Bellevue State Park
Tuesday, September 20, 2005
|8:00||Shuttle leaves Courtyard Marriott for Bellevue State Park|
|9:15-9:45||Welcome, Overview of Agenda and Workshop
Stuart Macdonald, NASTA; Christopher Douwes, FHWA
|9:45-10:15||Introductions / Show and Tell: States may share experiences on projects and trails issues|
Nongovernmental Organization Updates:
|11:30-12:00||State Assumption of Responsibilities, Christopher Douwes|
|1:00-2:30||Update on Reauthorization - Q/A, Christopher Douwes|
Discussion Topics - Breakout Sessions
Group 2: Eligibility Issues
Group 3: Sustainability
|4:30-5:30||Wrap Up - Plenary Session|
|5:30||Shuttle to hotel. Dinner on your own.|
Transportation between hotel and workshop site will be provided. Shuttle leaves hotel at 8:00 am. and returns at close of meeting.
Time: 9:30 am to 5:00 pm
Location: Bellevue Hall; Bellevue State Park, a 328 acre suburban park, once the estate of William H. du Pont, Jr.
Dress: Comfortable clothes
Dinner: On your own
Time: 8:30 am to 4:30 pm
Location: White Clay Creek State Park. The park is an oasis of 3,384 scenic Piedmont Plateau acres, upland forests, 50 miles of trail and home to a National Wild & Scenic River.
Lunch: Box lunch provided
Morning - Walk and Talk. Small groups will hike the trails of White Clay Creek State Park and see examples of sustainable trail design, construction, and maintenance. You will hike about 2-3 miles of single track trail lead by a member of Delaware's Trail Crew. Informative discuss and opportunities to discuss all the ins and outs of achieving sustainable trails. Lunch will be in the field.
Afternoon - Small groups will be assembled to work on trail projects. Projects may include bridge building, general trail maintenance, or construction of single track trail.
What to bring & wear:
Dinner: On your own.
Optional Evening Activities
Time: 6:30 or 7:00 to dusk
Delaware State Park staff will lead hikes and mountain bike rides in White Clay Creek State Park. Over 45-miles of trail. A limited number of mountain bikes are available. Additional bikes will be rented from Bike Line in Newark and brought to the park. If you plan to hike or walk, registration is required for a head count for shuttle from hotel to the park.
The goal of this one-day workshop is to teach participants:
Sustainability has many facets, including environmental, social and economic sustainability. Sustainable trails are better for the environment because they minimize trail impacts on the surrounding environment. Trail users of all abilities benefit from and contribute to the social sustainability of the trail. A broader spectrum of trail users builds more public support for the trail and the benefits that it provides. Sustainable trail design ensures a high probability of compliance with the proposed recreation trail accessibility guidelines. Sustainable trails are also better from an economic perspective because of the decreased costs for maintenance and environmental protection.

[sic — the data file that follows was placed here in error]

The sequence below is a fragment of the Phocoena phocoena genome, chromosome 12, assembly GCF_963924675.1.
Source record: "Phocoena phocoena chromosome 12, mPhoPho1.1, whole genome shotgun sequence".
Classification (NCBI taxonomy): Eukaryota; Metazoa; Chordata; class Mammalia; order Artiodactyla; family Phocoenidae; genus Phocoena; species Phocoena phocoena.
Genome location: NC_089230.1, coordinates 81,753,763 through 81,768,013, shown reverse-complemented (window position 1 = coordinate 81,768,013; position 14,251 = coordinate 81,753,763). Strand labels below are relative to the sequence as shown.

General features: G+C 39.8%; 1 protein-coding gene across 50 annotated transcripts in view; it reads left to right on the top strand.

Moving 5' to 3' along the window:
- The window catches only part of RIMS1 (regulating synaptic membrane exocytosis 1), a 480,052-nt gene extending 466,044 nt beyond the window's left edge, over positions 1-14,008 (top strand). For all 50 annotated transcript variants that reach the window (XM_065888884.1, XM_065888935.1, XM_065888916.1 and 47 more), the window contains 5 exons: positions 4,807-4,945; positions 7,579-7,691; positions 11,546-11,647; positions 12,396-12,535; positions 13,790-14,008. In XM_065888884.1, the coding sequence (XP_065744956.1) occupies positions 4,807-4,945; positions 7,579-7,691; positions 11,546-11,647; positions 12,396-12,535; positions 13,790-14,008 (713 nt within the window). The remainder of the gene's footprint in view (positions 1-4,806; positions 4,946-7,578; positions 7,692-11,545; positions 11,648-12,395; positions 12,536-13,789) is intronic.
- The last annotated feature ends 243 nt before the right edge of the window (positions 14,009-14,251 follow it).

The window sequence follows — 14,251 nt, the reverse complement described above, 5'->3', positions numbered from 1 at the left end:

The agenda for the workshop is as follows:
08:00 - 09:30 - Sustainable Trail Design
09:30 - 10:30 - Accessibility and Legal Issues
10:30 - 10:45 - Break
10:45 - 12:00 - Introduction to Universal Trail Assessment Process
12:00 - 13:00 - Lunch
13:00 - 14:30 - On-the-Trail Practical Session
14:30 - 14:45 - Break
14:45 - 16:15 - Solving Participant Problems
16:15 - 16:30 - Q & A and wrap-up
The following are brief descriptions of each of the workshop sessions:
Sustainable Trail Design
This classroom presentation will examine current best practices in terms of the environmental, social and economic sustainability of trails. The benefits to the environment, land managers and trail users will be discussed.
Accessibility and Legal Issues
Updates on current proposals for recreation trail accessibility guidelines (Access Board and/or USDA Forest Service) will be presented. The match between "best practices" for sustainable trail design and these guidelines will also be discussed.
Universal Trail Assessment Process
This presentation will discuss the benefits of having objective measurements of the on-trail conditions for identifying and monitoring potential problems in terms of trail sustainability. Case studies will be used to illustrate the benefits of objective trail information for both users and land managers.
The Universal Trail Assessment Process (UTAP) objectively documents the actual conditions in outdoor, natural environments. The UTAP is a tool that land managers, agencies and individuals can utilize to learn about, monitor, improve and use any outdoor path of travel. (Source: www.beneficialdesigns.com)
On-the-Trail Practical Session
This session will allow participants to walk a trail with an eye to applying the information learned during the morning sessions. Evidence of poor sustainability on the trail will be identified, assessment measurement techniques will be demonstrated, and potential causes and remedies discussed.
Solving Participant Problems
Workshop participants will be given the opportunity to submit photos, maps and other materials that document a particular area of concern on their own trails. The primary concern must be related to the implications of the trail conditions for compliance with the proposed recreation trail accessibility guidelines. This session will present the problems submitted by workshop participants for discussion by the whole group and project recommendations from the workshop instructors.